Understanding GitHub Actions

GitHub Actions is a CI/CD (Continuous Integration & Continuous Delivery) platform. It enables users to automate their deployment, test, and build pipelines. Users can create workflows, which build, as well as test each pull request to a repository. Alternatively, they can also deploy the merged requests for pull to production.

To put it simply, GitHub actions have a wider scope than DevOps as it allows users to run workflows while other events are occurring in the repository. For instance, one can run a workflow for automatically adding relevant labels if someone else creates a fresh issue in a repository.

It allows macOS, Windows, and Linux virtual machines to run workflows.

You may host self-hosted runners in cloud infrastructure or data centers. Each GitHub Action automation can be handled through workflows. A workflow is a YAML file put in the workflows/GitHub directory. The directory is placed within a repository, which contains a definition of automated processes.

Core concepts

Each workflow comprises distinct core concepts. These are as follows:

  • Jobs- These are a collection of steps, which run in a separate Virtual Machine and run simultaneously with other jobs.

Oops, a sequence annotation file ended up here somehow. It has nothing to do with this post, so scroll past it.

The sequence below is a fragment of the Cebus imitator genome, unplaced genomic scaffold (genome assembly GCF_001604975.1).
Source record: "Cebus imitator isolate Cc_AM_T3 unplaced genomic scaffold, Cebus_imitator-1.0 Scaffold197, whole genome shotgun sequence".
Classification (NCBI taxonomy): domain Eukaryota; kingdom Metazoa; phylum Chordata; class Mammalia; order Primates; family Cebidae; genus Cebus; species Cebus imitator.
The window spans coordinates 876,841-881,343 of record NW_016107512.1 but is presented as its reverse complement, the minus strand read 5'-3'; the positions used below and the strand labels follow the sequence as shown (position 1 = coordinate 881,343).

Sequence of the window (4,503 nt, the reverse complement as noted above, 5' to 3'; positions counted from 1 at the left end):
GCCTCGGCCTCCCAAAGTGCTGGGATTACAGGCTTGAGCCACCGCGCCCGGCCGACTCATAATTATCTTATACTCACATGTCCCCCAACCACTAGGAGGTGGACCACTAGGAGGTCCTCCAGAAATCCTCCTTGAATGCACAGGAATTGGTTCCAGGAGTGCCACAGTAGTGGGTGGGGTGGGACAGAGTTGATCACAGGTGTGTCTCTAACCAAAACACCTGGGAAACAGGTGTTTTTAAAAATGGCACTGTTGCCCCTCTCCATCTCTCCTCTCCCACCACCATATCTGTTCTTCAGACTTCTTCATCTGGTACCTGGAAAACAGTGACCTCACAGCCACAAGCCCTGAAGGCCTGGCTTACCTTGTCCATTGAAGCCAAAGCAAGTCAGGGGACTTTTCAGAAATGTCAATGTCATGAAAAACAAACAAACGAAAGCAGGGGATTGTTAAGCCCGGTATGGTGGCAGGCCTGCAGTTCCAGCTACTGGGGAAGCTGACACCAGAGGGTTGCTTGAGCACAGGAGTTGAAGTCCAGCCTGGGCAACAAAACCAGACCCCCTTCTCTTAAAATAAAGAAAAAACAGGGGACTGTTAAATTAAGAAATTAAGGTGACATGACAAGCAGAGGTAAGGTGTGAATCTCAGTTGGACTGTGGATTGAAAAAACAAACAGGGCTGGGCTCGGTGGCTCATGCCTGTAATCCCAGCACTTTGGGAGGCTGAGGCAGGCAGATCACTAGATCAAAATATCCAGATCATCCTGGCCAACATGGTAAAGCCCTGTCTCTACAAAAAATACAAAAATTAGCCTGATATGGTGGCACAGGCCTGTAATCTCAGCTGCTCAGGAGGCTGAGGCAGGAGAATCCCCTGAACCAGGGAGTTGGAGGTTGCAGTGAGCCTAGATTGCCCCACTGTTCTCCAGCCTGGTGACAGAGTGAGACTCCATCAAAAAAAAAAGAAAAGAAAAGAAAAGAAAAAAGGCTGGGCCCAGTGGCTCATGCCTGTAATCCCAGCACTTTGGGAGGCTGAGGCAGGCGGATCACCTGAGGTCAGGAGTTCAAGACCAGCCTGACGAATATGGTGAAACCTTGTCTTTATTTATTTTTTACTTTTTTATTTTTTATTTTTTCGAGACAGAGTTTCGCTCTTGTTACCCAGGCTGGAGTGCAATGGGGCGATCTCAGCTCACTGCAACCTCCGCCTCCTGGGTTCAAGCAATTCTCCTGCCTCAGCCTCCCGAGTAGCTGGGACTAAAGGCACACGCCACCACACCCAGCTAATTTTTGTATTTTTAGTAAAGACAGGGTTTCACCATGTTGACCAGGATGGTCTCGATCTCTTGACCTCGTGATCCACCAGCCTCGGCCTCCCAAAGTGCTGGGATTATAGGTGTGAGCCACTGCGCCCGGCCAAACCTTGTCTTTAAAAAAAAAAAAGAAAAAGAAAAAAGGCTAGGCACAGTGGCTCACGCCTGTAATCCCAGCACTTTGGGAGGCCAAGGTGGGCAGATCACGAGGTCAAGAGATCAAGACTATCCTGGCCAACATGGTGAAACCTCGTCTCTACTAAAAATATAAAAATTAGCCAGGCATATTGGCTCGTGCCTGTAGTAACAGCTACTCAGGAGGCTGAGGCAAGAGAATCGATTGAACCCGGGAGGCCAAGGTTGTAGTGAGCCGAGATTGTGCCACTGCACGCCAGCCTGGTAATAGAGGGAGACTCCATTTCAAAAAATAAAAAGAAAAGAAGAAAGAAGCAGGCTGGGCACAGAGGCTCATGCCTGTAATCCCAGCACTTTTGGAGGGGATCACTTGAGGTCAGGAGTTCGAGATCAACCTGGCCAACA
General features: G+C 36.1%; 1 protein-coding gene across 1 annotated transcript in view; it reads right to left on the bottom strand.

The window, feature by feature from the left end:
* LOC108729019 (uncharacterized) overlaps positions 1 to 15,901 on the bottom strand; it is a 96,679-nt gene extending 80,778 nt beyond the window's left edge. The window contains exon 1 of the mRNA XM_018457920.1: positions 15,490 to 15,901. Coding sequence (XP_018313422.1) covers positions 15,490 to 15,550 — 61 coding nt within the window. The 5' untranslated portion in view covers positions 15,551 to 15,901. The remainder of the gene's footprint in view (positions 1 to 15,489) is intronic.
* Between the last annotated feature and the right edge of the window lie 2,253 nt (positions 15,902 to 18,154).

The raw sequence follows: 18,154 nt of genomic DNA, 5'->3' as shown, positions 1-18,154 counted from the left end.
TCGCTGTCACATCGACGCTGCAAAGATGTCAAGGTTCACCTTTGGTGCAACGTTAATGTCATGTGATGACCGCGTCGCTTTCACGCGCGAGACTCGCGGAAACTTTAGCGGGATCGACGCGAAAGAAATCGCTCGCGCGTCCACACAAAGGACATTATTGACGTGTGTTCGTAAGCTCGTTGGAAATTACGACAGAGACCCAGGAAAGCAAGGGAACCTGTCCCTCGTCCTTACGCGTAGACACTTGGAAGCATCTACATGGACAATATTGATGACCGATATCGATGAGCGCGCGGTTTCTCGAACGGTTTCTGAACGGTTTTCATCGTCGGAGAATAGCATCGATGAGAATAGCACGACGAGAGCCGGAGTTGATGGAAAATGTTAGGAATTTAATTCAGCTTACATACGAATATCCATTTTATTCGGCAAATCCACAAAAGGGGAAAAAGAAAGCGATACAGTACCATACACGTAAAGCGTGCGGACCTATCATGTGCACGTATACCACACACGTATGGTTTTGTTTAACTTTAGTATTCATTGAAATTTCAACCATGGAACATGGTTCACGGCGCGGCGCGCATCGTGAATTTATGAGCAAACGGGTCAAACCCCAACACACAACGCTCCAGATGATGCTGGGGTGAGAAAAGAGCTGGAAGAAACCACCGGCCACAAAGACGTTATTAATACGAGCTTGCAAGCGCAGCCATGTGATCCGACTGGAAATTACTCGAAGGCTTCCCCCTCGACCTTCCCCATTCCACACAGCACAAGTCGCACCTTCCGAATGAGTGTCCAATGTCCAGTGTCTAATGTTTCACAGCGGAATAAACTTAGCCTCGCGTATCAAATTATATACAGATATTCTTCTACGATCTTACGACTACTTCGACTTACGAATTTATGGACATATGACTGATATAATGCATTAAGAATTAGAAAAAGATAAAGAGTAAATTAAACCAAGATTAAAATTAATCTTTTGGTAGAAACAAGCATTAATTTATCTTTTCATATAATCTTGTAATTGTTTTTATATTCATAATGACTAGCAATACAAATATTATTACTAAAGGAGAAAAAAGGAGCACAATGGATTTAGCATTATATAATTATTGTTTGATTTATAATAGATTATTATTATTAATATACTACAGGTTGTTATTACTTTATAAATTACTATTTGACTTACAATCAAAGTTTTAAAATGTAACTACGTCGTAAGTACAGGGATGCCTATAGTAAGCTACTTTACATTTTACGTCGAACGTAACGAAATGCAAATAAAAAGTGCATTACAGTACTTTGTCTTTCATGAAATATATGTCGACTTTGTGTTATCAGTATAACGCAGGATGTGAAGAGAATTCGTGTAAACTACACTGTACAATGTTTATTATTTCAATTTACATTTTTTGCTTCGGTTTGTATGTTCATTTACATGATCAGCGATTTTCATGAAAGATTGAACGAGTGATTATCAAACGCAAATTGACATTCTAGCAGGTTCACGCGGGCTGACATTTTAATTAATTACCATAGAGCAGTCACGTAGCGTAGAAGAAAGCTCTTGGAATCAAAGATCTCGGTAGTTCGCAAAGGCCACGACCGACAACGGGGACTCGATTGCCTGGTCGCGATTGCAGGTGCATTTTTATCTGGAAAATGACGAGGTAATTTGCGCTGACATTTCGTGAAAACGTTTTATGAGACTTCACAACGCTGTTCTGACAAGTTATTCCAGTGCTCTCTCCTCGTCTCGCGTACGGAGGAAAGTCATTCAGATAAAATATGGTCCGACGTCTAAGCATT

• Events- Events are specific triggers that trigger a workflow.
  • Actions: These are commands executed on runners. Action is the core component of GitHub Actions.
  • Steps: These are individual tasks, which execute a job’s commands. Just one runner executes all steps present in the job.
  • Runners: Runners executes the workflows if they are triggered and are a GitHub server. The runner can execute only one job at a time.

Defining Linters

These are programs, which inspect the code’s quality by showing warnings and errors. Some merits of leveraging Python linters are as follows:

  • Test for syntax errors
  • Cleaning up and simplifying the code
  • Detecting nonessential code fragments
  • Make Python code easily understandable to programmers
  • Prevention of project bugs

Some instances of linters are PyFlakes, Flake8, and Pylint.

Defining Pylint

It is a tool to analyze static Python code, which detects invalid code constructs, coding standards violations, and programming errors. Additionally, we can adjust Pylint to our requirements by disabling a few reported bugs. For instance, output messages may simply include details about certain types of errors. A Pylint message comprises five errors-F, E, W, C, and R.

Merits of PYLINT

  • Triggers more incorrect positives that exist in the code
  • It provides the rating to indicate the code quality
  • It May be customized for certain error types

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